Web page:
Monday, July 28, 2014

How to Survive a Water Park this Summer

In case you happen to visit a waterpark this summer with your family unit (I'm assuming you'd not visit one alone, you weirdo), I want you to be prepared. We just returned from Schlitterbahn in New Braunfels--a wet and wonderful attraction I'd managed to dodge for the past nine years we've lived in Texas. According to their press, an average 9000 people each day visit the park, so you can imagine how jazzed I was to be able to communal bathe with 8995 strangers.

Here are some tips if you happen to visit Schlitterbahn or another park in the near future.

1. Plan to visit about mid-season--somewhere between 'new, ambitious lifeguard' and 'jaded, seasoned lifeguard.' If you go early, the lifeguards are like hawks and, quite frankly, whistle-happy. They've never had so much authority and are eager to assert their new-found power. If you hit the parks in late August, the lifeguards have become bored with standing in knee-deep water for hours on end and have perfected the art of harassing the guests--as much as they can get away with. So that gentle push at the top of the slide becomes a bit more of a whiplash-inducing shove; that courtesy splash to cool you off takes a more menacing tone.
Our kids at Schlitterbahn

2. Leave any inhibitions about how you look in a swimsuit back in the minivan. Trust me, there will always be someone who looks worse in theirs. But there will also be someone who looks better--and she's probably 15. You, too, can stare at her smooth thighs and imagine them dimpled with cellulite in about 10 years, if it will make you feel better.

3. If you decide to travel to the park in your clothes and change in the locker room, make sure your children have their swimsuits. Otherwise you'll have no other choice but to purchase a suit in the gift shop--one that looks like a Kmart clearance cast-off at a Nordstrom price. And, trust me, when your daughter develops a serious case of inner-thigh chub-rub, you'll have to buy a second, less modest suit for her which will eat up your entire souvenir T-shirt budget. Dagnabit!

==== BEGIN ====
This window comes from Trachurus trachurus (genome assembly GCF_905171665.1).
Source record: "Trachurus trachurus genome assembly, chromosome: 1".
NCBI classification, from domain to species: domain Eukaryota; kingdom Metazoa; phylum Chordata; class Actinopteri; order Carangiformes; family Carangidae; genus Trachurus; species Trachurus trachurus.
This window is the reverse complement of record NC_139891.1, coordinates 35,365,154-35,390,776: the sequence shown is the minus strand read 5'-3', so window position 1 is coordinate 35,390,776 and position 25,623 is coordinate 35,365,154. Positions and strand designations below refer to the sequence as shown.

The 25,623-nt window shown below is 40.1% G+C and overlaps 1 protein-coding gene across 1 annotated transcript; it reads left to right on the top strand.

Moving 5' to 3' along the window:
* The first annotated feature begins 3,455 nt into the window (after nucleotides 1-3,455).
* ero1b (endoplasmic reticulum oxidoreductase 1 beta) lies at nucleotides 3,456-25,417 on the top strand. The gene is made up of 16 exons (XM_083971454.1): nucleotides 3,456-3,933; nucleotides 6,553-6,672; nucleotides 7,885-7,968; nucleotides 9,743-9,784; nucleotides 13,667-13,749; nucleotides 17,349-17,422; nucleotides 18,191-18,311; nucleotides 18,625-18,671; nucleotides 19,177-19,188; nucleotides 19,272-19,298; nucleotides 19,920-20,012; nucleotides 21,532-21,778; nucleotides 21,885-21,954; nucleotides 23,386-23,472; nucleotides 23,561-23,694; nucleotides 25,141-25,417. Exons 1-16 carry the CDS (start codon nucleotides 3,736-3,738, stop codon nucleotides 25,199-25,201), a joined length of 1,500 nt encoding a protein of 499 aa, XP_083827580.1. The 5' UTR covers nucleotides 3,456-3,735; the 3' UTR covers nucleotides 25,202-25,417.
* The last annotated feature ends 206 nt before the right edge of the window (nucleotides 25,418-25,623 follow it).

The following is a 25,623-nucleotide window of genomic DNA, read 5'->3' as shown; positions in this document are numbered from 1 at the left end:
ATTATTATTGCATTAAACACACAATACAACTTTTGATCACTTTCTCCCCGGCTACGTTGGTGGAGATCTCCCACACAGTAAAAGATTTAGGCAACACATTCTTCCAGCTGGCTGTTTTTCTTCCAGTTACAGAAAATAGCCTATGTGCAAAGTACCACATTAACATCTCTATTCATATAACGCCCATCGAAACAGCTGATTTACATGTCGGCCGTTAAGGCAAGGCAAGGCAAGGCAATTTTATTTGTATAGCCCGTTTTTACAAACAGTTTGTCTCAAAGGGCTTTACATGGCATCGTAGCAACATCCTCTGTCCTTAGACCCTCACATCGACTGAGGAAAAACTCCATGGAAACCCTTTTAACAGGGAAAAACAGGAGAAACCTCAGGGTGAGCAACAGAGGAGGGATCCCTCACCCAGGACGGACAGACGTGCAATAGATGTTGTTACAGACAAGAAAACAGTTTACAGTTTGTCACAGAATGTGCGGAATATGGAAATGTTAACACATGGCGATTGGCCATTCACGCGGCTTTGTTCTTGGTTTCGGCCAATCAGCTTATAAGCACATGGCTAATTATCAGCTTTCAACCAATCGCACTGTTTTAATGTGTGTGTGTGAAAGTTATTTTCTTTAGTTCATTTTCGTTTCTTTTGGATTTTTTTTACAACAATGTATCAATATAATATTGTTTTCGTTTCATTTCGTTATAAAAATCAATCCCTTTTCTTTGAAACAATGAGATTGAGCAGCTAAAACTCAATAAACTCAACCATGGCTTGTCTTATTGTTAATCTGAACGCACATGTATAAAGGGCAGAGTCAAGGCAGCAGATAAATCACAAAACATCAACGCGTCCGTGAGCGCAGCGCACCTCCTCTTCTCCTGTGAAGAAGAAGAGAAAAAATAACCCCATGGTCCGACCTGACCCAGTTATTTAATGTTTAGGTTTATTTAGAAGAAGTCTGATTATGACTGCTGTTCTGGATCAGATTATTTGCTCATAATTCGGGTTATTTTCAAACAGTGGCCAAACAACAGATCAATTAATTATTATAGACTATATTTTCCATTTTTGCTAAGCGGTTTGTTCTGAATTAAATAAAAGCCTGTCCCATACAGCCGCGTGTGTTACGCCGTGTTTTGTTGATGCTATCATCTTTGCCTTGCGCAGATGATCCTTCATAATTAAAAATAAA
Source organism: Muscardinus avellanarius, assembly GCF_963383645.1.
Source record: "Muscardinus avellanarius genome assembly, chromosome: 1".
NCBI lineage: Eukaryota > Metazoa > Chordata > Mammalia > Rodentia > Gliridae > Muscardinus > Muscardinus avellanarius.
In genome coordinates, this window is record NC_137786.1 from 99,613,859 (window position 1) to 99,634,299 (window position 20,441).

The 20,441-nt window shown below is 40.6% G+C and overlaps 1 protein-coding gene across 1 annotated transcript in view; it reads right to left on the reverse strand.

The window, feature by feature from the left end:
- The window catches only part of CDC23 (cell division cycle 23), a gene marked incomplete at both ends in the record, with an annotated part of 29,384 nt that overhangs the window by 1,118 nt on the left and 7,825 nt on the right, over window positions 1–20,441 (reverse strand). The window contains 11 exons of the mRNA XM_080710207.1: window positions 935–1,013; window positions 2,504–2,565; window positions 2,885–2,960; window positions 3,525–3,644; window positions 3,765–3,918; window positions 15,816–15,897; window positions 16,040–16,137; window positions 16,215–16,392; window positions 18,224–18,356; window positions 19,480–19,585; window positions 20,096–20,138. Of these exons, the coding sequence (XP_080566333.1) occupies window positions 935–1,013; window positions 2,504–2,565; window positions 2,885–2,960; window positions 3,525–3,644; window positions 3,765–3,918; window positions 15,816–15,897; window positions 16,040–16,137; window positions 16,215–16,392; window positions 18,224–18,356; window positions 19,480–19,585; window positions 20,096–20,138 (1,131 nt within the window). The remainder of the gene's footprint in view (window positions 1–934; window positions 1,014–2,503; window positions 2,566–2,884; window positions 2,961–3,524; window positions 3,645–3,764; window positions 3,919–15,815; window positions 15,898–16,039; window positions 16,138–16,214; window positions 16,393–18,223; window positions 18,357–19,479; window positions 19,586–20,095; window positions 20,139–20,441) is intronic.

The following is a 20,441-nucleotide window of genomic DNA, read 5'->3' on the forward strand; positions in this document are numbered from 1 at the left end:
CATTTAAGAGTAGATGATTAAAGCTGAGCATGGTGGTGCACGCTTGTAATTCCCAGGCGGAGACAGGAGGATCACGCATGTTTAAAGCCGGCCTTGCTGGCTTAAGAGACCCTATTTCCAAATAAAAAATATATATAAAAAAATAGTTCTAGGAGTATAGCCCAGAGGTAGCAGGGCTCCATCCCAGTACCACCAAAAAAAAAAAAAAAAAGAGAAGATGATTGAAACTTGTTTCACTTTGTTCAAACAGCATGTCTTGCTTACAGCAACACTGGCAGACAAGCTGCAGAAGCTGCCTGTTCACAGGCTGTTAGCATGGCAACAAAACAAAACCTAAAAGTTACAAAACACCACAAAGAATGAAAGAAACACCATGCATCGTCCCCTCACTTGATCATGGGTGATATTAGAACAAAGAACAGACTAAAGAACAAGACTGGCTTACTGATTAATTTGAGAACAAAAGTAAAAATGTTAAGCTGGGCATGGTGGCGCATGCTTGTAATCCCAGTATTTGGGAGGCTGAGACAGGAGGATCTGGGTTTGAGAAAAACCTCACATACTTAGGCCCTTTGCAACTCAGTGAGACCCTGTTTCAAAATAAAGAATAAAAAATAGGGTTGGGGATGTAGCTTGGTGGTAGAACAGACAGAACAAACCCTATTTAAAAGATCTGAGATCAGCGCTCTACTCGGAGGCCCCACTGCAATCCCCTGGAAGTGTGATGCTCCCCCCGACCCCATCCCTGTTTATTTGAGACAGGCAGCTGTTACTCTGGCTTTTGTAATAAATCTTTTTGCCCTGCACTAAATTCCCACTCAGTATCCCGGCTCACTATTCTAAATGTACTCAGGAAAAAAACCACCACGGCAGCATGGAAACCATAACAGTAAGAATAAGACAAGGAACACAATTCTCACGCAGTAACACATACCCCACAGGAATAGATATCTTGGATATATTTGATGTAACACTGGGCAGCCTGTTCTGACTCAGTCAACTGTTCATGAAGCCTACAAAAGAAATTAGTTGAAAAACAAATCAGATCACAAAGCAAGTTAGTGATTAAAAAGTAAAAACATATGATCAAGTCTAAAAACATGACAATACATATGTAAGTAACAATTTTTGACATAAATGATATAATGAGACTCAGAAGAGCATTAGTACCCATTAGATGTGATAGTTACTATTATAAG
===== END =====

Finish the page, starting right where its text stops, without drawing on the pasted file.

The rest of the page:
4. Come to terms with staring at back hair, tacky tattoos and suspicious moles for most of the day. The majority of your time at the park will be spent standing in line, looking at strangers in a way you'd rather not. The person behind you in line is returning the favor.

5. Develop a family code word for 'you have a weird booger in your nostril.' Ours was 'tornado.'

6. Understand that real men pierce BOTH nipples, fo sho.

My idea of a water park!
7. Try to pack a cooler of your own food, if the park allows it. Maybe you don't because you hate the hassle. Maybe you feel weird about looking like the Clampetts on vacay. Do it anyway or embrace paying $11 for a hot dog meal (granted, it was a HUGE hot dog) that has been taste-tested for you by a gagillion flies from the kitchen to the counter.

8. View your time at the park as a spa day--one where hydrotherapy was the only thing on the menu. You will be so waterlogged by the time you leave, you don't dare eat a piece of bread for at least 48 hours. I made that mistake and couldn't button my shorts.

After about four hours of water fun, we called it a day. My girl asked when we could come back. I told her we'd come again as soon as her other brother (a college student) could find time to go. I didn't tell her that he'd be taking my place as her tubing partner.


Luke Day said...

You're hilarious! Found your Schlitterbahn post via Yelp and it made my morning! Thx

Pamela Hammonds said...

Thanks, Luke. Your kind comment made MY morning.

Darlene Vincent said...

Thank you for your great perspective and funny words! I can't wait to go now! :)

Pamela Hammonds said...

You're welcome, Darlene. Hope you have an awesome time. (Please tell me you're not going alone ... )

MEG said...

Thanks for this! Thoroughly enjoyed

Pamela Hammonds said...